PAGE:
As the U.S. Virgin Islands continues to repair and rebuild hurricane-impacted educational facilities, the Commissioner sees these efforts as an opportunity to re-envision school environments that cater to diverse learning preferences and needs, thereby ensuring students are not only academically adept but also well-rounded in their social and emotional development.

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Former Atlanta Mayor Keisha Lance Bottoms to Address UVI Graduates at 60th Commencement



The University of the Virgin Islands has proudly announced that Keisha Lance Bottoms, the esteemed former Mayor of Atlanta and previous senior advisor in the White House Office of Public Engagement, will grace its 60th Commencement Ceremonies as the keynote speaker. These milestone events are set to unfold on May 9 at the Orville E. Kean Campus on St. Thomas, and on May 10 at the Albert A. Sheen Campus on St. Croix, with both commencements beginning at 1:00 p.m.

Bottoms, whose career spans various echelons of government, made significant strides during her mayoral tenure beginning January 2, 2018. She adeptly steered Atlanta through tumultuous times, including the Covid-19 pandemic and the zenith of the racial justice movement, underscoring her pivotal role in tackling pressing urban issues and seizing opportunities within the United States.

The University of the Virgin Islands commends Lance Bottoms for her leadership, which propelled Atlanta towards notable economic resilience and growth amidst the pandemic’s challenges. Notably, her administration achieved balanced budgets across four years without increasing property taxes or reducing city personnel, all while bolstering city reserves to a robust $181 million. Her time in office was characterized by economic advancements for Atlanta, highlighted by the attraction of nine Fortune 500 company headquarters and the execution of initiatives aimed at systemic reforms to improve the lives of city residents.

Lance Bottoms’ administration made headline-worthy strides, including repurposing Atlanta’s jail into a center for diversion, abolishing cash bail for non-violent crimes, and the creation of over 7,000 affordable housing units. Her leadership was pivotal in advancing diversity and inclusion, through the establishment of new police and fire stations and substantial law enforcement reforms.

With Dr. David Hall, who is concluding a remarkable 15-year tenure as UVI President, at the helm, the university looks forward to Lance Bottoms sharing her journey and insights. Her story of impactful leadership and dedication to fostering an equitable and inclusive society is set to inspire the Class of 2024.

Keisha Lance Bottoms’ illustrious career and dedication to public service have garnered her widespread acclaim, including being named a Distinguished Civil Rights Advocate by the Lawyers’ Committee for Civil Rights Under Law, one of Glamour Magazine’s Women of the Year, and securing a spot in Ebony Magazine’s Power 100 List.

As the daughter of R&B legend Major Lance, Keisha Lance Bottoms shares her life with her husband Derek Bottoms and their four children, embodying the roles of a committed public servant, spouse, and parent with grace and dedication.

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UVI Empowers Future Female Leaders to Tackle Social Issues in Annual Conference and Competition



At the University of the Virgin Islands (UVI), the College of Liberal Arts and Social Sciences successfully hosted its second annual “Young Ladies Learning to Lead” Conference and Competition. This innovative program is designed to empower high school girls from across the territory by equipping them with essential knowledge and skills for both personal and professional growth. The initiative also serves as a platform for them to showcase their leadership capabilities.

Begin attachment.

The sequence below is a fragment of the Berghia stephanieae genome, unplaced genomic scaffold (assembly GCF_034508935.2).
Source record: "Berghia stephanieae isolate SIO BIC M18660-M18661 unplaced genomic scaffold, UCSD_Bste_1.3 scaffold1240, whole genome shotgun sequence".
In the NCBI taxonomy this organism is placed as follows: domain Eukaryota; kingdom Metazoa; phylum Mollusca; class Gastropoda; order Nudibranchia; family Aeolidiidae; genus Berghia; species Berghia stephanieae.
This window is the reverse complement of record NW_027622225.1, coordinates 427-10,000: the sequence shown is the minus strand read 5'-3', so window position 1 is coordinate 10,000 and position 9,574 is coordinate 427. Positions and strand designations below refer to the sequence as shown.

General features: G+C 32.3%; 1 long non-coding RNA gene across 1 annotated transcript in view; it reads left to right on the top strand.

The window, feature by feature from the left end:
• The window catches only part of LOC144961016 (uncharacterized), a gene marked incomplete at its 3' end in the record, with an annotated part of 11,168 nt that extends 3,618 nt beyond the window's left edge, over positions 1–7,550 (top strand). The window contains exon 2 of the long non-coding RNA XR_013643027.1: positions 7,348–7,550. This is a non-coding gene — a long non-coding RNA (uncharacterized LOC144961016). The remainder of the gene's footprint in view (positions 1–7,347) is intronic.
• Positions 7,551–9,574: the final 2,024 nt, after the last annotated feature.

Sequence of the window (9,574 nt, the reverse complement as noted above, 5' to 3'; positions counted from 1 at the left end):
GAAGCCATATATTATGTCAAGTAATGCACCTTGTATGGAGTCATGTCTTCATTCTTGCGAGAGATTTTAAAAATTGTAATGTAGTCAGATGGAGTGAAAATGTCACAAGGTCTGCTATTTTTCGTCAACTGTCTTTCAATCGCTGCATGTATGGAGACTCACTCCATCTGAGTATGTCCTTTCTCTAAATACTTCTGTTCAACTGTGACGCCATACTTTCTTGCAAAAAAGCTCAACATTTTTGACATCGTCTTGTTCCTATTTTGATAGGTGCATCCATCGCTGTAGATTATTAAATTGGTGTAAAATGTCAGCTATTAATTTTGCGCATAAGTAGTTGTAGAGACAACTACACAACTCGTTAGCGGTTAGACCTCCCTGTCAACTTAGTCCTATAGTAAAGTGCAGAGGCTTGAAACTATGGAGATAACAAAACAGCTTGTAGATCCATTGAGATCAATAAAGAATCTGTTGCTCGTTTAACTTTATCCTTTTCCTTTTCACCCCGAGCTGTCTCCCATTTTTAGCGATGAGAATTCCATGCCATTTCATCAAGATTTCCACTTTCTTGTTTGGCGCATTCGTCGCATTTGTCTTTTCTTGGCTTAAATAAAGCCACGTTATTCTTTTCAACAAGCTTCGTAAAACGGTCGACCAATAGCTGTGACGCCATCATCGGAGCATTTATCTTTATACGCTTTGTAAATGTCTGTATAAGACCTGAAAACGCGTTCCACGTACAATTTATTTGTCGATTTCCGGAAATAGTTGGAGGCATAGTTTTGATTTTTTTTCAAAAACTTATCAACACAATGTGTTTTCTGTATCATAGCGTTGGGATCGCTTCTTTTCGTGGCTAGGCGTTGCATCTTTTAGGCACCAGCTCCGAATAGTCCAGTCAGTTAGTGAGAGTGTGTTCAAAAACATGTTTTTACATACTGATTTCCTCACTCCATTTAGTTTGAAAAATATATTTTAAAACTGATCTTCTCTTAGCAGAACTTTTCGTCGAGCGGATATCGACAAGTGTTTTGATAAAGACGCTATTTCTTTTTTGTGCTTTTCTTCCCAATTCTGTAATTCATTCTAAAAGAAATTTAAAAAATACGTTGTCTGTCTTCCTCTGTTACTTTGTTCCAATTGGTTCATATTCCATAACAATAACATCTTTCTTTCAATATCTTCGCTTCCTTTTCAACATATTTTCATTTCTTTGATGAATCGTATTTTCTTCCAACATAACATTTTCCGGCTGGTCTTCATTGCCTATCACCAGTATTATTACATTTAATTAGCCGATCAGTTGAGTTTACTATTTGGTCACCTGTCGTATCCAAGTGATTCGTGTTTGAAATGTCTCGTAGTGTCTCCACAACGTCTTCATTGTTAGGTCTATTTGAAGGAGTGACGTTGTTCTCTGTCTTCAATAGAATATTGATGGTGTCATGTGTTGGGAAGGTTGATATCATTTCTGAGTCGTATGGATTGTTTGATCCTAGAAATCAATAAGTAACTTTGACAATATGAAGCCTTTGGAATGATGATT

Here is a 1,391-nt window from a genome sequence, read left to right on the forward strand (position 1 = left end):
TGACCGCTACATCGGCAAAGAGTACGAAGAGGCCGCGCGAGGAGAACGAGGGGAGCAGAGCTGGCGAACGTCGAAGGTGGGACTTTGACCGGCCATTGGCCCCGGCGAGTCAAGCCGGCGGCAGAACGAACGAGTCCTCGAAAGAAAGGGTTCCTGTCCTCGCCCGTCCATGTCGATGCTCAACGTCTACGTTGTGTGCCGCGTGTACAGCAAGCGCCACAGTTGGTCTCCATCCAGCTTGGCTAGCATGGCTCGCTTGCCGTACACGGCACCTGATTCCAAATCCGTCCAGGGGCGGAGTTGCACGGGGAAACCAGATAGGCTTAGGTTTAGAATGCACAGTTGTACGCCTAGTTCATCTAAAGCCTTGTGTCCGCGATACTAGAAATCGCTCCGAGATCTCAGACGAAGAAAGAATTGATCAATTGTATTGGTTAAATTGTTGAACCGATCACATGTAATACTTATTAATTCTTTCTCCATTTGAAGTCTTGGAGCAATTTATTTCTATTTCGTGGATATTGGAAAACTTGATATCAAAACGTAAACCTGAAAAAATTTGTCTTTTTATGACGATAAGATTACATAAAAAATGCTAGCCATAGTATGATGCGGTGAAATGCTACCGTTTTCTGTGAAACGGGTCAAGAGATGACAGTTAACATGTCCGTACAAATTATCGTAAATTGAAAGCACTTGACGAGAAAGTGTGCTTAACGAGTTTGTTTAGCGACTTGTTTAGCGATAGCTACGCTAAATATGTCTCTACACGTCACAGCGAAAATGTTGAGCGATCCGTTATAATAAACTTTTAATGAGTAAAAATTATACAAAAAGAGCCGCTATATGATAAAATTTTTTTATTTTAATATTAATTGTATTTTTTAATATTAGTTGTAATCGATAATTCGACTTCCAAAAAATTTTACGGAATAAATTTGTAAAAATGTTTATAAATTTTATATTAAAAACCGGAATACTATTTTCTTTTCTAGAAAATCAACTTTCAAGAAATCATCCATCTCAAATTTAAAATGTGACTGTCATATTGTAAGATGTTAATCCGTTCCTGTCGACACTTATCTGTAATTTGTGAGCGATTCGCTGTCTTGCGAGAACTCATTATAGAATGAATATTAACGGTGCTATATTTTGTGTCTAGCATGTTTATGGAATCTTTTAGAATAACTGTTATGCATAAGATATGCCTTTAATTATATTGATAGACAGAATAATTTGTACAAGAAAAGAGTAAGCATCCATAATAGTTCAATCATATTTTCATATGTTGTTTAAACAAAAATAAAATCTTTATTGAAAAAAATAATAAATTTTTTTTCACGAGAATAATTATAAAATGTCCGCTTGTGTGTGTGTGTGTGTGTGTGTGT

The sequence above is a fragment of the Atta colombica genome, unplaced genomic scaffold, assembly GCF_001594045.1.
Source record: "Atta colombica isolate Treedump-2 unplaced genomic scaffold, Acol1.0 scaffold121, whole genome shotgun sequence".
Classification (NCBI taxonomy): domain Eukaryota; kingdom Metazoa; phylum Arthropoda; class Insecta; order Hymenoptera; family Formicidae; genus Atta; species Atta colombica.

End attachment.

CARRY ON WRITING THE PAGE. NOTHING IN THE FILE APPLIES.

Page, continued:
The event attracted a diverse group of female students from various high schools who initially took part in a conference dedicated to the development of self-esteem, empathy, authenticity, and an array of leadership styles. They were also trained on effective teamwork, public speaking, and preparation for academic pursuits beyond high school.

Following the conference held in late February, participants were given a month to prepare for the competition. The challenge required them to apply their newly acquired skills to devise solutions for social issues affecting the Virgin Islands, as highlighted by event committee chair Anna Clarke. The criteria stipulated that the social problems chosen should be addressable through the collective effort of the participants or the wider community, without expecting government intervention, and aimed at achieving tangible results.

On March 27, during the competition, contestants presented their proposals to a panel of judges. The standout presentation was by Savanna Holley of Good Hope Country Day School, who focused on combating youth apathy towards environmental concerns. She outlined significant issues such as the excessive use of single-use plastics, waste management challenges, and the pressing need for more accessible recycling options, coupled with the overarching threat of climate change.

Holley proposed a comprehensive strategy to engage and educate young people through community service, solution-focused discussions, educational clubs, and formal schooling. She emphasized the importance of fostering a sense of individual and communal responsibility towards the environment, predicting that such educational and empowerment initiatives would lead to heightened environmental activism among the youth.

The judges praised the high quality of all presentations, awarding Nadjah Jn Phillip of Gifft Hill School second place for her examination of social media’s impact on Virgin Islands teens, and Ne’Keyla Amey of Charlotte Amalie High School third place for her insights into dismantling the ‘who you know’ mentality for a more unified society. Donnalee Isaac of Ivanna Eudora Kean High School received an honorable mention for her exploration of abortion’s effects on VI teens.

The program invites 10th, 11th, and 12th-grade female students interested in next year’s conference and competition to contact Dr. Clarke for more information. This initiative underscores the University of the Virgin Islands’ commitment to fostering leadership and addressing community issues through youth engagement and education.